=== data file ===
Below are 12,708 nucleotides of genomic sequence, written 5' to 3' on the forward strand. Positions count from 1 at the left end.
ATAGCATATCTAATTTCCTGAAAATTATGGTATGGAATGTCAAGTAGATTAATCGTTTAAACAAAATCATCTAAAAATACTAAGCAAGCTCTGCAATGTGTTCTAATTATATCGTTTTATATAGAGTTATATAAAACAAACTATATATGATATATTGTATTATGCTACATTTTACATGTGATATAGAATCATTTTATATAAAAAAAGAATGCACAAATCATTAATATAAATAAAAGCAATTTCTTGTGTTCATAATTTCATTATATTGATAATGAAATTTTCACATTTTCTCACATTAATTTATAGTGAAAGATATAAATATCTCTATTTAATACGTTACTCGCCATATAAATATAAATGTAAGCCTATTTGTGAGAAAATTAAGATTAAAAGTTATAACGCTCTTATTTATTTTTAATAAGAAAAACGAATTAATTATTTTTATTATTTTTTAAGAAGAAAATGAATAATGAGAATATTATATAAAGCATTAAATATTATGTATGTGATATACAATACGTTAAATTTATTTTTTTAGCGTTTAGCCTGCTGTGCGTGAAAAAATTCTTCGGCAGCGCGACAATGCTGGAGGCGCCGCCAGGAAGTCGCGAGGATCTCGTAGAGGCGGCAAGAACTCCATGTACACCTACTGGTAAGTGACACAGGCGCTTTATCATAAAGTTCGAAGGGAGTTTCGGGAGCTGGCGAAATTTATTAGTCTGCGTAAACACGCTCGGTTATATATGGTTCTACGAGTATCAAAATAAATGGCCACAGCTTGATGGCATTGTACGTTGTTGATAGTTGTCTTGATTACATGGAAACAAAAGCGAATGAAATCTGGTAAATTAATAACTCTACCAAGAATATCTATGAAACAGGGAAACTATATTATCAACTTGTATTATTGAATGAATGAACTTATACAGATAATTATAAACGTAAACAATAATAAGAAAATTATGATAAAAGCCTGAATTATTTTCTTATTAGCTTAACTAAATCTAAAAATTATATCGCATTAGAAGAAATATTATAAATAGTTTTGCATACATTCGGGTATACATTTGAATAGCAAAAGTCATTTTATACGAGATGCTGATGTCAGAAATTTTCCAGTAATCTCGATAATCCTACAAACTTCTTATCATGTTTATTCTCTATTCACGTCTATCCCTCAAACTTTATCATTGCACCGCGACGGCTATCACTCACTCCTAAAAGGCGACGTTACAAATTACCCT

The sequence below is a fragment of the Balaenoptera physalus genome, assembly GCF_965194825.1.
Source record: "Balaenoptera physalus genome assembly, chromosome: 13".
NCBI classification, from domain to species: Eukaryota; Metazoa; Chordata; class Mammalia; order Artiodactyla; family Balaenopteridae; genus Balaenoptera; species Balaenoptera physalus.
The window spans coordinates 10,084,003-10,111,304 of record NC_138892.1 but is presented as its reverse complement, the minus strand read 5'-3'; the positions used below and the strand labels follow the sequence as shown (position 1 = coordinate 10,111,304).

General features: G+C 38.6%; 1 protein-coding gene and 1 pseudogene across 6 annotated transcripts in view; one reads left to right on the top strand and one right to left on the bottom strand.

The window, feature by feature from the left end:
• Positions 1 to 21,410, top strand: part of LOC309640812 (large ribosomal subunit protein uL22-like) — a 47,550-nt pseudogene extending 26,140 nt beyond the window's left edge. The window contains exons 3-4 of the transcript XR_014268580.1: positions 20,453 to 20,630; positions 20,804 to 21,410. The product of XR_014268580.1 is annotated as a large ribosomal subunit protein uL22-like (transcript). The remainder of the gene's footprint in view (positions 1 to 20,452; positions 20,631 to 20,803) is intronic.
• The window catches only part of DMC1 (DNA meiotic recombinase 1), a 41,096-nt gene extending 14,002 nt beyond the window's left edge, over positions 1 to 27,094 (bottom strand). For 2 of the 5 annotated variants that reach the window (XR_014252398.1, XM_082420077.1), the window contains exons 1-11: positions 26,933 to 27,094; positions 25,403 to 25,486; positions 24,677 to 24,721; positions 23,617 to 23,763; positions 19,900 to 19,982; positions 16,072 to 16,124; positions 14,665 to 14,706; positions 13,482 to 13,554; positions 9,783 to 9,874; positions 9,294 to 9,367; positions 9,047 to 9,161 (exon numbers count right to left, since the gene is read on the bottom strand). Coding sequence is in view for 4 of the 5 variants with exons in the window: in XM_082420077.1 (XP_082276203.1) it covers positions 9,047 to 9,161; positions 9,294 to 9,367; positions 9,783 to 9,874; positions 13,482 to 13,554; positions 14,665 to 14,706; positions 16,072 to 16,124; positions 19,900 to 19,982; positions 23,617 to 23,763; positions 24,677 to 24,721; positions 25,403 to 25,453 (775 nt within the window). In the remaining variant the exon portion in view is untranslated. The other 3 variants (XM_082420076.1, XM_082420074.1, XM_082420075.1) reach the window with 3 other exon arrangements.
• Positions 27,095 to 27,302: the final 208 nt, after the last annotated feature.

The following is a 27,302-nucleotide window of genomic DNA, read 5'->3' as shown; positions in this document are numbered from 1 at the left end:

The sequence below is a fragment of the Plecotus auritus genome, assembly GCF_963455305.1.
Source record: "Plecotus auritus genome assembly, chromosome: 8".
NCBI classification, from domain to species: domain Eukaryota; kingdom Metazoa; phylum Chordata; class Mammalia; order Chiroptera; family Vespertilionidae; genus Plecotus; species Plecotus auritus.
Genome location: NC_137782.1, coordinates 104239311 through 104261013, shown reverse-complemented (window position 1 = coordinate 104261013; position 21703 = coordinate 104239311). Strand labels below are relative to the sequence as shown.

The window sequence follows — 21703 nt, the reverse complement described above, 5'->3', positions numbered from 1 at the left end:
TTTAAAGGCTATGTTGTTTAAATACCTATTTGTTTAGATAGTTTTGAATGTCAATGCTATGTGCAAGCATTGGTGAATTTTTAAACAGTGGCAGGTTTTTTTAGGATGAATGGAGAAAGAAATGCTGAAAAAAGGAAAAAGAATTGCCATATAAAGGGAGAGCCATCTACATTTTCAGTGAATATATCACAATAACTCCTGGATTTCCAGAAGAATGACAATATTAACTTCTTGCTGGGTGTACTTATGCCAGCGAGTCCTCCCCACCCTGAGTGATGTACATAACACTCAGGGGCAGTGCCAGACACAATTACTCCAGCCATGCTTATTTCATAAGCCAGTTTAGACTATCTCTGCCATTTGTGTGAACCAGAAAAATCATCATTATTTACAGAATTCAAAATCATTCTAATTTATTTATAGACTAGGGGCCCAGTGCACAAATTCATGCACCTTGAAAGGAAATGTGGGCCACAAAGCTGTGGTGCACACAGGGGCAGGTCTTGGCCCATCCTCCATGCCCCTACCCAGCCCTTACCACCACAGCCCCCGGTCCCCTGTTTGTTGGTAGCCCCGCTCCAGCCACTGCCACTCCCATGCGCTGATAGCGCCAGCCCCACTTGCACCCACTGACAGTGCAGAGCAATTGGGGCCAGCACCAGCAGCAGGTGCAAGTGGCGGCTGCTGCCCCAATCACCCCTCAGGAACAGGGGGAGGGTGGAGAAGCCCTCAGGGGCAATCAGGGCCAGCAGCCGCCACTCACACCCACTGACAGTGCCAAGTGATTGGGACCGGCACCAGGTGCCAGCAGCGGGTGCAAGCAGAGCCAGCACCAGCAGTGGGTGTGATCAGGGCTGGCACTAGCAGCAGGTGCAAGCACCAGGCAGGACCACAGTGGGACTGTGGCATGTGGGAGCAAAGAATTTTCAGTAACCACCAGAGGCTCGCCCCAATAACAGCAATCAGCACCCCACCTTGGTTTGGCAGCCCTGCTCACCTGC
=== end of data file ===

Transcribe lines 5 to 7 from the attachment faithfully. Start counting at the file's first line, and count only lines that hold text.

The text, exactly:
NCBI classification, from domain to species: Eukaryota; Metazoa; Chordata; class Mammalia; order Artiodactyla; family Balaenopteridae; genus Balaenoptera; species Balaenoptera physalus.
The window spans coordinates 10,084,003-10,111,304 of record NC_138892.1 but is presented as its reverse complement, the minus strand read 5'-3'; the positions used below and the strand labels follow the sequence as shown (position 1 = coordinate 10,111,304).

General features: G+C 38.6%; 1 protein-coding gene and 1 pseudogene across 6 annotated transcripts in view; one reads left to right on the top strand and one right to left on the bottom strand.